By Jessica Remitz
It’s a wonderful pleasure to be able to host a party in your own home, but they can quickly turn into a catastrophe if your pet gets into something it shouldn’t. We’ve rounded up some tips on how to decorate, what food to serve and how to successfully dog proof your apartment or home for any party.
Scented candles and liquid potpourri’s with alluring apple cinnamon or pumpkin spice scents can also pose a problem during parties. Dogs can knock candles over and burn or poison themselves trying to eat them. Liquid potpourri is highly corrosive, so if your dog knocks it over and licks it they can get chemical burns on their esophagus and stomach, according to Dr. Tina Wismer, medical director at the ASPCA’s Animal Poison Control Center. So it’s best to keep these types of things up high and far out of your dog’s reach.
What type of plants you decorate your home with should also be carefully considered when dog proofing for a party. Poinsettias, commonly thought to be extremely poisonous to dogs, will not put your dog in any danger beyond an irritated stomach if consumed. The most dangerous plant for dogs, according to Dr. Wismer, is the Kalanchoe. This small potted plant has beautiful, seasonal flowers in reds and oranges but can cause serious heart problems in your dog if consumed. There are also other poisonous plants for dogs such as the daffodil, tulip and amaryllis. It’s best to consult your veterinarian for other potentially deadly decorative plants.
It may seem like common sense for you to keep your coat and purse off the floor, but guests at parties may not know about your dog’s affinity to get into things. Sugarless gum, prescription medications, hard candies and ibuprofen are all toxic to dogs, Dr. Wismer says. Make sure you keep all of your guest’s coats and purses locked in a closet or bedroom your dog can’t get into.
As the night goes on and your party swings into high-gear, guests may put down drinks or plates of food and leave them unattended. Dogs can easily swipe a few pieces of food or swigs of alcohol in this situation that may leave them with nausea and alcohol poisoning. Prevent this by keeping your dog out of the kitchen and away from areas with tables of food.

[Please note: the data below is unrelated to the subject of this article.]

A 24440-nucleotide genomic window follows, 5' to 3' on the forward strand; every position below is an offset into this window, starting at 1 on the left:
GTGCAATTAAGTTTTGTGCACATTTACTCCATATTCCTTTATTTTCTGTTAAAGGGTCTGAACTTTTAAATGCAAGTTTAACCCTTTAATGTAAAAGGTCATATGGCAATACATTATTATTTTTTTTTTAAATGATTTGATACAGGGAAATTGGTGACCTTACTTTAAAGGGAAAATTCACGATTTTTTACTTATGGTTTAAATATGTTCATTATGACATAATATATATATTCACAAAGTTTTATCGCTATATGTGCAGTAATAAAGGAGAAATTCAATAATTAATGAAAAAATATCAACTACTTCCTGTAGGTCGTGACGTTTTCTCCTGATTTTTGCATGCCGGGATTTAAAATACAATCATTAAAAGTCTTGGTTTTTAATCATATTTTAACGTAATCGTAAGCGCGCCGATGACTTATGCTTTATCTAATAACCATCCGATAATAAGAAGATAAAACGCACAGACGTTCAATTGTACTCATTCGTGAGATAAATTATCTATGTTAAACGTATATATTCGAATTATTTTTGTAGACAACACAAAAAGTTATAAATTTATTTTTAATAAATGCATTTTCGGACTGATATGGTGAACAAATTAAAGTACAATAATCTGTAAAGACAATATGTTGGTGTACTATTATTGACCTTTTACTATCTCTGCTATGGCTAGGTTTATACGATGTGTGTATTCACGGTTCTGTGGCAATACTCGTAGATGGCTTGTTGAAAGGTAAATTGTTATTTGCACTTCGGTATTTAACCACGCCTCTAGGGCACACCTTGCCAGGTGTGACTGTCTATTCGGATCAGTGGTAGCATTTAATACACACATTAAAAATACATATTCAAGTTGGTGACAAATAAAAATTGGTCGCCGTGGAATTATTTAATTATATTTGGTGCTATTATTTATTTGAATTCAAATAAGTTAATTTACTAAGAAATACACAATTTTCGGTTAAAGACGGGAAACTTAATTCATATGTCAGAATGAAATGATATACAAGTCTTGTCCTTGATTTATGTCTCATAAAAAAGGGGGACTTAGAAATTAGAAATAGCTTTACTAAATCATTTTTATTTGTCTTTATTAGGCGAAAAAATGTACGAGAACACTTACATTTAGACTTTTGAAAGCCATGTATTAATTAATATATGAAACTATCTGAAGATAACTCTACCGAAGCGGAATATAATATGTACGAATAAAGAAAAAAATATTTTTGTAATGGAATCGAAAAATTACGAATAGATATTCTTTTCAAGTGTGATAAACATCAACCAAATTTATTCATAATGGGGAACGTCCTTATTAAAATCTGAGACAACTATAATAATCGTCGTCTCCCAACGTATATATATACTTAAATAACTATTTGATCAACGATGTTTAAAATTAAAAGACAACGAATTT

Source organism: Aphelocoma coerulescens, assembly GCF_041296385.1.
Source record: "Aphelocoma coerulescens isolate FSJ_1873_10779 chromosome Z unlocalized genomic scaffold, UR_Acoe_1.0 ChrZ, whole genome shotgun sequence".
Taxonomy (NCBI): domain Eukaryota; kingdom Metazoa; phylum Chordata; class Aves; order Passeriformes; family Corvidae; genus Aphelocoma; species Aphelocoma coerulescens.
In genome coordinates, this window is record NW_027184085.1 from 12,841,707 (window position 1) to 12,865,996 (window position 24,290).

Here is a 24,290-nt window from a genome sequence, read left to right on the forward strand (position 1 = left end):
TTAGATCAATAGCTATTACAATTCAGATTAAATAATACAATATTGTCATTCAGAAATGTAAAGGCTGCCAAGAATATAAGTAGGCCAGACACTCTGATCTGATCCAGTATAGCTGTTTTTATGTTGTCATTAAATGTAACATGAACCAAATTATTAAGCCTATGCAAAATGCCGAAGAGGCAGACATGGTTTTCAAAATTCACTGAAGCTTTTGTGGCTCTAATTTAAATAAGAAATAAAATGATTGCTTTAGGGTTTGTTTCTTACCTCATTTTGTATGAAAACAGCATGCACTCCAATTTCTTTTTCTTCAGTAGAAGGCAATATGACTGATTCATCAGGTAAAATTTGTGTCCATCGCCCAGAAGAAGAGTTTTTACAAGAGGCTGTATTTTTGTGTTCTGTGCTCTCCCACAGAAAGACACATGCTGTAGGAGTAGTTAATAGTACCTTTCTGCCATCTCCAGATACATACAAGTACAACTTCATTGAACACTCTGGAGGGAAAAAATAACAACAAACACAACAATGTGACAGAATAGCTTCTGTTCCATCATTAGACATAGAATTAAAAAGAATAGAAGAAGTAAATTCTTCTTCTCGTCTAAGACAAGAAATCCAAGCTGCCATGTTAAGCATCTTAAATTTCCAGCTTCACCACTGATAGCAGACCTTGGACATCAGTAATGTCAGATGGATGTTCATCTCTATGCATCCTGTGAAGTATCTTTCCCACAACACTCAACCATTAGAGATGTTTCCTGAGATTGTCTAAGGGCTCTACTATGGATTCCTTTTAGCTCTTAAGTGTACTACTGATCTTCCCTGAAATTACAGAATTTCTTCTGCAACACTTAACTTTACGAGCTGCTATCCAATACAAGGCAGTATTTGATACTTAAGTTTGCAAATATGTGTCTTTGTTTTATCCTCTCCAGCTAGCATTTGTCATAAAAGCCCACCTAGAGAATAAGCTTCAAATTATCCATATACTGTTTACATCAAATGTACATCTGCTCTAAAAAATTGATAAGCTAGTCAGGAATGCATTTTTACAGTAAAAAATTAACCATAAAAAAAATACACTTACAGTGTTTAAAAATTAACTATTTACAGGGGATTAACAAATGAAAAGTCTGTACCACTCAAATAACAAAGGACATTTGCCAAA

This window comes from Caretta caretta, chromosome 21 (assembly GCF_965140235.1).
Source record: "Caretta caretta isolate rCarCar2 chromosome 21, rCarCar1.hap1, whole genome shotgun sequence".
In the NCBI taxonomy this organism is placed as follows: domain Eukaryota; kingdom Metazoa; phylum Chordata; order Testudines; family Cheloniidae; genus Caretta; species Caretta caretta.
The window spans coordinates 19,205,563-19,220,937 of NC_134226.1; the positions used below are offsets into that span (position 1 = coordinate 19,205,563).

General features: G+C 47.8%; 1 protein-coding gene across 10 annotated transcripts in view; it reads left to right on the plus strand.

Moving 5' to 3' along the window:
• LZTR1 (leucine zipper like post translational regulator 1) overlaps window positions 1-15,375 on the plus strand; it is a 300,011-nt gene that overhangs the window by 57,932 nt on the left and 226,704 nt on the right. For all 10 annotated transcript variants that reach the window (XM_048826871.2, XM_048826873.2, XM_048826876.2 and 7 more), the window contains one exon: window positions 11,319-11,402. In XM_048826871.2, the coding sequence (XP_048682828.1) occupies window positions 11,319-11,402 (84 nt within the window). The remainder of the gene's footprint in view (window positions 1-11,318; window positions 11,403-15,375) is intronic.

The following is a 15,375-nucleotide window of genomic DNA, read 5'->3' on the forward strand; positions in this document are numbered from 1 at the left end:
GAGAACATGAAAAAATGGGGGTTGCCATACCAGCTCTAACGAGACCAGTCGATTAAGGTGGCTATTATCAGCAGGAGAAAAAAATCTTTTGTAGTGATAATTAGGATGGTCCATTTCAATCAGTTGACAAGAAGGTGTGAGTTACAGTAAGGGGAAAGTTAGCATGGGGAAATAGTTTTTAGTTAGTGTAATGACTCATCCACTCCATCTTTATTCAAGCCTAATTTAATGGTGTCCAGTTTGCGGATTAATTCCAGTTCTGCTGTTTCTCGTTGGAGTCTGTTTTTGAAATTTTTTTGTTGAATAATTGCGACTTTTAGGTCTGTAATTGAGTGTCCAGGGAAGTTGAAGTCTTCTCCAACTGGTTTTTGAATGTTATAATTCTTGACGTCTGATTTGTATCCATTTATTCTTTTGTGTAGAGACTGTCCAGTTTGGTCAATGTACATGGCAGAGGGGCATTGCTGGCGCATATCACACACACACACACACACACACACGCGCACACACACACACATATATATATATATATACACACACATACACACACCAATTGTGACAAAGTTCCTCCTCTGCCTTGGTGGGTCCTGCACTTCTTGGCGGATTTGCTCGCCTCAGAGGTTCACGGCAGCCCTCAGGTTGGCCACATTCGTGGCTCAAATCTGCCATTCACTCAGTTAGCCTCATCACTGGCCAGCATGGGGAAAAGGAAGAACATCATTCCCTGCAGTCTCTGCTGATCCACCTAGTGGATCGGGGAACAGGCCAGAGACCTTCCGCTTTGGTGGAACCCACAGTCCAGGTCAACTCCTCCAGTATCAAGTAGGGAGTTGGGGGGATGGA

These medications will help prevent any flea and tick infestations from occurring should a party guest (person or pet) unknowingly brings a parasite into your home. There are many different types of preventatives to choose from (collars, spots-ons oral medications, etc.) so it’s best to consult your veterinarian and decide which is best for you and your pet’s lifestyle.
If a dog-related emergency does arise at any point during your party, the first thing to do is not panic, Dr. Wismer says. A panicked owner won’t be able to help their pet and you will need to be able to call your vet or poison control and explain exactly what your dog got into. The vet or consultant will want to know specifics on your dog’s weight, age and state of health and will be able to assist you in next steps. There are fees associated with poison control hotlines (the ASPCA’s is $65) but Wismer says calling as soon as trouble arises can help determine if your dog has a life-threatening issue that requires a trip to the veterinarian or animal hospital.
Your home can literally be a revolving door of guests throughout a party, and all of the comings and goings through a garage or front door may provide ample time for your dog to get loose. If you know your dog likes to run or is easily frightened in loud, crowded situations, put them someplace where they’re not involved in all of the action, Dr. Wismer says. Parties can be very exciting to some dogs but be stressful for others, so know when to keep your dogs around and when to let it relax in a quieter area.